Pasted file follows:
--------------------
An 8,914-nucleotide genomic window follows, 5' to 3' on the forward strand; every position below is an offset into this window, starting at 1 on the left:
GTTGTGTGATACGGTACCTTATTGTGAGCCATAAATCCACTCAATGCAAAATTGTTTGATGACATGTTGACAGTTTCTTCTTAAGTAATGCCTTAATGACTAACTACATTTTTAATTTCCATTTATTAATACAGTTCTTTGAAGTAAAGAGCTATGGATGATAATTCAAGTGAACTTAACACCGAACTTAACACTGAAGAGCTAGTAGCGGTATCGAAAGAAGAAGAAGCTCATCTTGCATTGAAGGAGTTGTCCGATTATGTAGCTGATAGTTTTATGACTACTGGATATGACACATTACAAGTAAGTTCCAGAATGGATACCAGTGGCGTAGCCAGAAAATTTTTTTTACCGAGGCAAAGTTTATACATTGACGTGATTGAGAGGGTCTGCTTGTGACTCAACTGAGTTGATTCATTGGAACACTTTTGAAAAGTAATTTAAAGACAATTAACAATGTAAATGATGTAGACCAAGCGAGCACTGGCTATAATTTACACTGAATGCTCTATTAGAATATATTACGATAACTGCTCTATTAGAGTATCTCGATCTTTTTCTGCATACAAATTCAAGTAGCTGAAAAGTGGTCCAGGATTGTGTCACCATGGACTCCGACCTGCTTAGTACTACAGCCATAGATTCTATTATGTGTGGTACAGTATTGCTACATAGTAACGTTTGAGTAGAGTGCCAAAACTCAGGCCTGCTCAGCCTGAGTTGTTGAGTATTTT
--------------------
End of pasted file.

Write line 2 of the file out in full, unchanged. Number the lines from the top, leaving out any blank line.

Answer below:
GTTGTGTGATACGGTACCTTATTGTGAGCCATAAATCCACTCAATGCAAAATTGTTTGATGACATGTTGACAGTTTCTTCTTAAGTAATGCCTTAATGACTAACTACATTTTTAATTTCCATTTATTAATACAGTTCTTTGAAGTAAAGAGCTATGGATGATAATTCAAGTGAACTTAACACCGAACTTAACACTGAAGAGCTAGTAGCGGTATCGAAAGAAGAAGAAGCTCATCTTGCATTGAAGGAGTTGTCCGATTATGTAGCTGATAGTTTTATGACTACTGGATATGACACATTACAAGTAAGTTCCAGAATGGATACCAGTGGCGTAGCCAGAAAATTTTTTTTACCGAGGCAAAGTTTATACATTGACGTGATTGAGAGGGTCTGCTTGTGACTCAACTGAGTTGATTCATTGGAACACTTTTGAAAAGTAATTTAAAGACAATTAACAATGTAAATGATGTAGACCAAGCGAGCACTGGCTATAATTTACACTGAATGCTCTATTAGAATATATTACGATAACTGCTCTATTAGAGTATCTCGATCTTTTTCTGCATACAAATTCAAGTAGCTGAAAAGTGGTCCAGGATTGTGTCACCATGGACTCCGACCTGCTTAGTACTACAGCCATAGATTCTATTATGTGTGGTACAGTATTGCTACATAGTAACGTTTGAGTAGAGTGCCAAAACTCAGGCCTGCTCAGCCTGAGTTGTTGAGTATTTT